“Performing for the first time was a really traumatic experience,” he says. It didn’t help that he describes his early songwriting efforts as “significantly bizarre – quite off-the-wall”. There was also a reluctance, as a solo performer, to write autobiographical songs. What he really wanted was to compose music that reflected his love of cinema. He chose the name Bastille – his birthday falls on Bastille Day – because of his dread of going out under the name Dan Smith.
In keeping with the changing times in the music world, Bastille first got a foothold through YouTube views and the placement of their songs on various TV shows – Hollyoaks, Made In Chelsea – and on a FIFA videogame soundtrack.
While Smith says he’s equally happy writing in the general realms of “indie, pop, folk and hip-hop”, what singles Bastille out from the pack is how – unlike many of their leather-jacked clad indie contemporaries – they aren’t scared of a big pop chorus.
“Pop is important; getting that hook in is important,” he says. “It may not make you the coolest new band around, but I’ve always really wanted each song to be its own story with its own atmosphere – so you need to get something memorable in there.” A synth-heavy sound with minimal guitars ensures Bastille are ripe for radio play, but what surprises Smith most about the reaction to the songs this early in their career is how many audience members knew all the lyrics months before the album came out.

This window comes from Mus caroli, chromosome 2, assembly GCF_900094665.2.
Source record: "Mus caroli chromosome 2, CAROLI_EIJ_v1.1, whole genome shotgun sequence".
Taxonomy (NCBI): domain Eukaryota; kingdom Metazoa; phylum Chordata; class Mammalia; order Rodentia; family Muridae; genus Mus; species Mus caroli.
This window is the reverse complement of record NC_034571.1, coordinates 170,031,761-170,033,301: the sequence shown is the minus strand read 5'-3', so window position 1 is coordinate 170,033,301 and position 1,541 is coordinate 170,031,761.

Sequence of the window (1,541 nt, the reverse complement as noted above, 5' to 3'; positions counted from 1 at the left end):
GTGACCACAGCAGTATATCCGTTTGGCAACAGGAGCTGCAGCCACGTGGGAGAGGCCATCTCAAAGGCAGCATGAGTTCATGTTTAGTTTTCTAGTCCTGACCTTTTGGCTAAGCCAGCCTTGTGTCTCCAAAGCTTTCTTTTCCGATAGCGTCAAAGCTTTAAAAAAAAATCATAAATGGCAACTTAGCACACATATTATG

“For someone like me who really isn’t comfortable on stage yet, when you’re playing in a big room and hearing hundreds of people singing the words back to you is a really enjoyable experience,” he says.
With the album going in straight at number one last month and the current single Pompeii just missing out on the number-one slot to One Direction, Bastille are already one of the big breakthrough stories of the year. Even though it’s been a slow build for the band over the past three years, Smith says he’s a bit shell-shocked by their recent success.
“We made the album in a studio the size of a cupboard,” he says. “There was certainly never any expectation that we would even get near the Top 10 with our first album, so all of this feels like it’s happening to someone else and we are just watching on. We were on tour with Two Door Cinema Club when we heard Pompeii had gone it at number two, and not really knowing what to do, we ended up in Pizza Hut that night – not the most rock’n’roll celebration ever held. We’ve been touring so much over the last few weeks that it’s hard to get a real sense of perspective, but the fact that so many people bought the album in the first few days of its release was a great joy.”
With so much indie landfill out there at the moment – identikit guitar rock going nowhere fast – what has lifted Bastille up is their mix’n’match sound and their popularity with the crucial early twentysomething record buyers. Smith speaks of his great appreciation of soul and hip-hop and of how he grew up listening to Jurassic 5 and Crosby, Stills and Nash. But it’s his A-Ha-like sensibilities which give his songs a pop sheen.
As happy talking about the musical merits of Damon Albarn, Kanye West, Bon Iver and Jack White as he is confessing to a chronic obsession with film-maker David Lynch (there’s a song on the album called Laura Palmer ), this is also a man who is happy finishing a Bastille show with a sincerely done cover version of Snap’s euro-dance tooth-rot anthem Rhythm Is A Dancer .
“You can say what you like about that song and I’m still really not sure about it, but the one thing it does have is massive hook. A bloody massive hook. And that’s good enough for me,” he says.